A Complete Lack of Self-Recrimination Demonstrates an Unusual Skill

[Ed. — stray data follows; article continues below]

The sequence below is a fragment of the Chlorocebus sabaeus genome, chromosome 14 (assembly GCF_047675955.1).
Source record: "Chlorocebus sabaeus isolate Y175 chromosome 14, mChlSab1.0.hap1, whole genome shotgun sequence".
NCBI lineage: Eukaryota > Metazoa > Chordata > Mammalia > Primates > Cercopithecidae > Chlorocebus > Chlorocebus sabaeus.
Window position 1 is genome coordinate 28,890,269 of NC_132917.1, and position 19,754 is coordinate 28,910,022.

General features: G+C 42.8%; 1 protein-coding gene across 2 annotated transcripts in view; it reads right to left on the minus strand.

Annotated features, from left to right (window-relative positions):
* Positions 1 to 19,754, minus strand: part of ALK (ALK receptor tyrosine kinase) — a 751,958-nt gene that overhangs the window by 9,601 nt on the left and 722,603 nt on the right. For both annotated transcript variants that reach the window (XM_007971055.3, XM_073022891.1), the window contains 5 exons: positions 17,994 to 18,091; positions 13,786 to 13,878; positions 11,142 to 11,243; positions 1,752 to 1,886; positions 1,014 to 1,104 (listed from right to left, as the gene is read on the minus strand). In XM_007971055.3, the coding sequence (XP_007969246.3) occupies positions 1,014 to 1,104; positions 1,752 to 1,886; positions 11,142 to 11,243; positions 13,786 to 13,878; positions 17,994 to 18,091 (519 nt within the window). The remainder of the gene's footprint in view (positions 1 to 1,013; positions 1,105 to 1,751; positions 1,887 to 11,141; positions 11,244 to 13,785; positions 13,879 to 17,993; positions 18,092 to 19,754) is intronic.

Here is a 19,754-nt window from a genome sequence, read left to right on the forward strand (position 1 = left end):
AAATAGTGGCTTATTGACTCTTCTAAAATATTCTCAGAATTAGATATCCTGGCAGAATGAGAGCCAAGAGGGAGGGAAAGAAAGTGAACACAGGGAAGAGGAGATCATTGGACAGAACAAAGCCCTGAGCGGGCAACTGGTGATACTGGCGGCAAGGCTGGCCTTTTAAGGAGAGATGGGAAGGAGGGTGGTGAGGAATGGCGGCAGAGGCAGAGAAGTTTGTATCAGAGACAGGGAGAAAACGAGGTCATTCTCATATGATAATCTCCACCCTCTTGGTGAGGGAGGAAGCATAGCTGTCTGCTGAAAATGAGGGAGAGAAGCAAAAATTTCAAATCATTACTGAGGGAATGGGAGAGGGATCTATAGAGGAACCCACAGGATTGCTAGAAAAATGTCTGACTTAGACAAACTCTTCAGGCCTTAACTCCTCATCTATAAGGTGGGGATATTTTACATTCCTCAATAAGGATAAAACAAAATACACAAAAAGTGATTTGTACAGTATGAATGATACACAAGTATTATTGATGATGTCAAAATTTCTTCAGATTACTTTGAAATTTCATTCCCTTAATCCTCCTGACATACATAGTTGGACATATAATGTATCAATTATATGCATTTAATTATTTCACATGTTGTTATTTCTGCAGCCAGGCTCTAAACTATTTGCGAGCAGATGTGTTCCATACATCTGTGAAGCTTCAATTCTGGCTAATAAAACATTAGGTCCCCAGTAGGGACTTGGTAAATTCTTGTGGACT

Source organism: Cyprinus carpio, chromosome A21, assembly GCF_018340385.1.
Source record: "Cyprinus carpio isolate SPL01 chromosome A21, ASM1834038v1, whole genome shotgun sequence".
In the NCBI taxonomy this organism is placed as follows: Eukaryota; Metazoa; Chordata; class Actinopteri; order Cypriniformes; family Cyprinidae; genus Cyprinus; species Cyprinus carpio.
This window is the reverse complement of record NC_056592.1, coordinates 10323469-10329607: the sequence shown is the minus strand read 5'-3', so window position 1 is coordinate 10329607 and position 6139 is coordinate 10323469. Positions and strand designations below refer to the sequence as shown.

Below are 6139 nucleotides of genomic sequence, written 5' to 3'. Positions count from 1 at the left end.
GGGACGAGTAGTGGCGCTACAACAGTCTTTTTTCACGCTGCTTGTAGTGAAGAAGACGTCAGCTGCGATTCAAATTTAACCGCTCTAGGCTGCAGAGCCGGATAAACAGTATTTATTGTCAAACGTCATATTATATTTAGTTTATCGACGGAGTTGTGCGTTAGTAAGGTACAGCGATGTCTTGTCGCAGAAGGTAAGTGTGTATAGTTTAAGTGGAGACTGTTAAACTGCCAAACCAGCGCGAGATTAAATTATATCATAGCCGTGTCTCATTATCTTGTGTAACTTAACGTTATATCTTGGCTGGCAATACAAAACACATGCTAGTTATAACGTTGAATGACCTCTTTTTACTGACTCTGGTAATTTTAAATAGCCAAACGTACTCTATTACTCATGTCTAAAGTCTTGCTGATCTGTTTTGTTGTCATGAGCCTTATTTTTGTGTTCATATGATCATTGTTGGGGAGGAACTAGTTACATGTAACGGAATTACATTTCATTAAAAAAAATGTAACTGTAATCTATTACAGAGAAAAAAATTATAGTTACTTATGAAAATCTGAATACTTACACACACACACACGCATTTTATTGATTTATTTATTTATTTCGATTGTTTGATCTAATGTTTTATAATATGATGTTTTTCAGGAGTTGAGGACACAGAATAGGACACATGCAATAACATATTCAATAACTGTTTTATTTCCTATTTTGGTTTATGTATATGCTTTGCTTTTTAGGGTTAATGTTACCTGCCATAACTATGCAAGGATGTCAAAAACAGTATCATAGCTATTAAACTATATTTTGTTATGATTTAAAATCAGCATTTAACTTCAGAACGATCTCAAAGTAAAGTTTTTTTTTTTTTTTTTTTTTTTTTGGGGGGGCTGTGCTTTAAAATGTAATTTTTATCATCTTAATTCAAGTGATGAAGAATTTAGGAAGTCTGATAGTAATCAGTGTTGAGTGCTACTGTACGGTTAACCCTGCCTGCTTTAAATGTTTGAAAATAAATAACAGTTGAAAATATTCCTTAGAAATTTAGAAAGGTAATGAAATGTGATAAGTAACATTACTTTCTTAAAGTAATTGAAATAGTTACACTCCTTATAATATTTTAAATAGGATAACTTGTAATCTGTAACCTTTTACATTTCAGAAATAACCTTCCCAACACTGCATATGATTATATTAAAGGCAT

The lake was black. The wreck was down below. Through the ice. I think I was the only one to see it go through. The lights up on the bridge were strobing, as they do at night, to keep low-flying planes from hitting them. I could hear the sound of the snowmobile, and the cracking of the ice. I wasn't too far away, just up on the bridge. Close enough to see the guy go through. My first reaction was to jump off and dive in, try to find the guy, perform a rescue. Be gallant, and galavant about just after. But I didn't—what could I do? The ice was shattered for a hundred feet at least—as far as I could see in the light coming through the snow from the streetlights just a ways away. Don't they know, I wondered? Don't they get it, that the ice is always thinner than you'd think, especially when it's overcast. Especially when it's snowing? Especially when the snow is laying itself down on the lake, adding weight to mount on what's beneath? I felt this awfulness like when each of my relatives had died, this hissing feeling like you're in a life raft and something's cut a hole. The sound of the cracking ice was not unlike the barn-collapsing-sound that I heard only once in person, in 1979 when we had had 300 inches of snow and everything was buried. The barn snapped like a back and the whole thing caved in. We didn't use it before anyhow. And later, I'd pore through the wreckage and find tiny metal parts for some unknown, obsolete machine, and collect them in shoe boxes, and tell myself I wasn't a bizarre kid after all. It was the sound of things giving way; this must happen to everyone at least one and sometimes only one time, where your whole life gives way and you're dropped into something else entirely. Some sieve. When the boat that's taking you out to Isle Royale, the Ranger III, sinks. The sound filled me with dread and something else, like awe—at the colossus that rules the winter, how it takes and keeps the confidence and lives of men, and turns them into stories. Men and men. Men and men. I've never seen a woman go through the lake like that. Not once. And there are many who go snowmobiling. They just don't feel the pull to cross the canal when the ice is softened and not so thick. They themselves are not as thick. My mother died in 1985, but not this way. The way she went and finally got out of this place was something else completely.